Detecting oscillations in time series remains a challenging problem even after decades of research. In chronobiology, rhythms (for instance in gene expression, eclosion, egg-laying, and feeding) tend to be low amplitude, display large variations amongst replicates, and often exhibit varying peak-to-peak distances (non-stationarity). Most currently available rhythm detection methods are not specifically designed to handle such datasets, and are also limited by their use of P-values in detecting oscillations.


We introduce a new method, ODeGP (Oscillation Detection using Gaussian Processes), which combines Gaussian Process regression and Bayesian inference to incorporate measurement errors, non-uniformly sampled data, and a recently developed non-stationary kernel to improve detection of oscillations. By using Bayes factors, ODeGP models both the null (non-rhythmic) and the alternative (rhythmic) hypotheses, thus providing an advantage over P-values. Using synthetic datasets, we first demonstrate that ODeGP almost always outperforms eight commonly used methods in detecting stationary as well as non-stationary symmetric oscillations. Next, by analyzing existing qPCR datasets, we demonstrate that our method is more sensitive compared to the existing methods at detecting weak and noisy oscillations. Finally, we generate new qPCR data on mouse embryonic stem cells. Surprisingly, we discover using ODeGP that increasing cell-density results in rapid generation of oscillations in the Bmal1 gene, thus highlighting our method’s ability to discover unexpected and new patterns. In its current implementation, ODeGP is meant only for analyzing single or a few time-trajectories, not genome-wide datasets.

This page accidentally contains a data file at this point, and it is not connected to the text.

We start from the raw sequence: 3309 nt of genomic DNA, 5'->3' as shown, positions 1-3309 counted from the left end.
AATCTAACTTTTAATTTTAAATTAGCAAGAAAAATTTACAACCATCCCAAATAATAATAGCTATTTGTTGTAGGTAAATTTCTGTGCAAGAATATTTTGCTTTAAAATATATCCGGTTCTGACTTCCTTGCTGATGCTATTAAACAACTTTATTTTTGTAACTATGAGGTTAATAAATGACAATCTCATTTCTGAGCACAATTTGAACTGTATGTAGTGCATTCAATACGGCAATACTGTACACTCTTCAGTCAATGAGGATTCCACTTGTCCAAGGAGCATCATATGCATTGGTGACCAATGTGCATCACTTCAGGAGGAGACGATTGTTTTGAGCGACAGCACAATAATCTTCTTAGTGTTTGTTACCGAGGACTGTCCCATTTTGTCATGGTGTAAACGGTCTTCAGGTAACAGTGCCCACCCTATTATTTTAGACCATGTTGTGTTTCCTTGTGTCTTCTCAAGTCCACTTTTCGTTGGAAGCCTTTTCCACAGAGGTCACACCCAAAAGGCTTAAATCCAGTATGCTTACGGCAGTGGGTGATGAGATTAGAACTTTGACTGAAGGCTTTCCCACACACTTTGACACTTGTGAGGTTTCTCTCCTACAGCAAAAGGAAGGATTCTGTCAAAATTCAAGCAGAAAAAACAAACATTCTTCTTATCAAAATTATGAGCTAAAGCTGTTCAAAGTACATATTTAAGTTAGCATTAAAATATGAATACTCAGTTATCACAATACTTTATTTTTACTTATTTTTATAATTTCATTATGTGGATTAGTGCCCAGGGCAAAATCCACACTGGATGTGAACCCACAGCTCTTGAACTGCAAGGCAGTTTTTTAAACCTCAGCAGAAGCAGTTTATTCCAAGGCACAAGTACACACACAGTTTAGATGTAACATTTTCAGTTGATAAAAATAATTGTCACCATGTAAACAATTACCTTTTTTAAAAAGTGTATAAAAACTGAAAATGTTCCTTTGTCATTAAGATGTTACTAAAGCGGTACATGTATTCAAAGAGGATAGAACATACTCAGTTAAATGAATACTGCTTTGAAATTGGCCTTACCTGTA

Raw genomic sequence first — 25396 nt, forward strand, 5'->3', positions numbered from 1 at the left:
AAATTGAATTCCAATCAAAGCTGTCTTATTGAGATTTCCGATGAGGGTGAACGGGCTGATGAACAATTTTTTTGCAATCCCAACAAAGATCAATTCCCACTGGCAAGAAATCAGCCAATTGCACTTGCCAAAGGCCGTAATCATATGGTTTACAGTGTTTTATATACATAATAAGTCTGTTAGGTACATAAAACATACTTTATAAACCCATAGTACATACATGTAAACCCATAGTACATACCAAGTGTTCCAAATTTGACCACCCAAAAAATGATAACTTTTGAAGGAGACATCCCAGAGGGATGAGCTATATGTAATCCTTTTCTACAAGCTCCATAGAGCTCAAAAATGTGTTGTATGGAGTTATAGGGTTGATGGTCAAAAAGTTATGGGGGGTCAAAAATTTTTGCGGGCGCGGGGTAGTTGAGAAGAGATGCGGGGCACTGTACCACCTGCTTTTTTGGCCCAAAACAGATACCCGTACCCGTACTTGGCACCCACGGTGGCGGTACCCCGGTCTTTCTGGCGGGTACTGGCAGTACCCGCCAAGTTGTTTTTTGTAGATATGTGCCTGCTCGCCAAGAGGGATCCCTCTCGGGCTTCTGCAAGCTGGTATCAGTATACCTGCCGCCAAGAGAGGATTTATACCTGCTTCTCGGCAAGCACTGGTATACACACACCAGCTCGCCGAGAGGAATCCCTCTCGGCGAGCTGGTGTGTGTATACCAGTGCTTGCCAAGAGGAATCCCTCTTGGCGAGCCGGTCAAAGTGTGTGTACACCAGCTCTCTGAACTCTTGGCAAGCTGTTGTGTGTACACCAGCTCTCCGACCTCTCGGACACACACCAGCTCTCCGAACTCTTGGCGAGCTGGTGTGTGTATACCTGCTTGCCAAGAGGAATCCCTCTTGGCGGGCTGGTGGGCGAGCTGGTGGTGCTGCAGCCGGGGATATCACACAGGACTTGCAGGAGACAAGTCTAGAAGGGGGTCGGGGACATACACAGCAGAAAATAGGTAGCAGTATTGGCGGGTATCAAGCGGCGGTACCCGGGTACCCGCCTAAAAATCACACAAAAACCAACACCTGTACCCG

Availability and implementation

ODeGP is available at

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